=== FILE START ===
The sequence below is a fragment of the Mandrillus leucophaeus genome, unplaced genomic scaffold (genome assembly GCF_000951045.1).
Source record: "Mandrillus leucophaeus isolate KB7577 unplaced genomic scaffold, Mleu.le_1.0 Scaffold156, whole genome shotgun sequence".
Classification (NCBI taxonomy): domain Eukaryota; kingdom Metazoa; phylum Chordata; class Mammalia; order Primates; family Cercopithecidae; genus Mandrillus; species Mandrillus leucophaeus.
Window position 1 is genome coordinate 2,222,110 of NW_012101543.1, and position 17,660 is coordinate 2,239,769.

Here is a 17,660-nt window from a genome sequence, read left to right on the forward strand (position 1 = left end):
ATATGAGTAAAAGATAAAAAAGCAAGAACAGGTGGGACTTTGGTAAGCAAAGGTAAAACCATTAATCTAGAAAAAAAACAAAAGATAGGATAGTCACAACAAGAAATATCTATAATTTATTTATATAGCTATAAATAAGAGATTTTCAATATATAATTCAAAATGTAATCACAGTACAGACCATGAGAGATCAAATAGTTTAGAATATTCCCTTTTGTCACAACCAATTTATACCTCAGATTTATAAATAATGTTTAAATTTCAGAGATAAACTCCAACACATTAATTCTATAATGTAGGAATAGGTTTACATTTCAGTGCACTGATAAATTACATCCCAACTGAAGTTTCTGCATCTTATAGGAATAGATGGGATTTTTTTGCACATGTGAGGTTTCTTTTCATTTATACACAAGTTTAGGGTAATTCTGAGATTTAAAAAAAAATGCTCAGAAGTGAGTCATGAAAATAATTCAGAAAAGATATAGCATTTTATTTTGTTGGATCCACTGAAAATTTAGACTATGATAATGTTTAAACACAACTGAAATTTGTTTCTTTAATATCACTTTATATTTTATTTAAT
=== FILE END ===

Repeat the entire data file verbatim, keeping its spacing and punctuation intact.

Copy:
The sequence below is a fragment of the Mandrillus leucophaeus genome, unplaced genomic scaffold (genome assembly GCF_000951045.1).
Source record: "Mandrillus leucophaeus isolate KB7577 unplaced genomic scaffold, Mleu.le_1.0 Scaffold156, whole genome shotgun sequence".
Classification (NCBI taxonomy): domain Eukaryota; kingdom Metazoa; phylum Chordata; class Mammalia; order Primates; family Cercopithecidae; genus Mandrillus; species Mandrillus leucophaeus.
Window position 1 is genome coordinate 2,222,110 of NW_012101543.1, and position 17,660 is coordinate 2,239,769.

Here is a 17,660-nt window from a genome sequence, read left to right on the forward strand (position 1 = left end):
ATATGAGTAAAAGATAAAAAAGCAAGAACAGGTGGGACTTTGGTAAGCAAAGGTAAAACCATTAATCTAGAAAAAAAACAAAAGATAGGATAGTCACAACAAGAAATATCTATAATTTATTTATATAGCTATAAATAAGAGATTTTCAATATATAATTCAAAATGTAATCACAGTACAGACCATGAGAGATCAAATAGTTTAGAATATTCCCTTTTGTCACAACCAATTTATACCTCAGATTTATAAATAATGTTTAAATTTCAGAGATAAACTCCAACACATTAATTCTATAATGTAGGAATAGGTTTACATTTCAGTGCACTGATAAATTACATCCCAACTGAAGTTTCTGCATCTTATAGGAATAGATGGGATTTTTTTGCACATGTGAGGTTTCTTTTCATTTATACACAAGTTTAGGGTAATTCTGAGATTTAAAAAAAAATGCTCAGAAGTGAGTCATGAAAATAATTCAGAAAAGATATAGCATTTTATTTTGTTGGATCCACTGAAAATTTAGACTATGATAATGTTTAAACACAACTGAAATTTGTTTCTTTAATATCACTTTATATTTTATTTAAT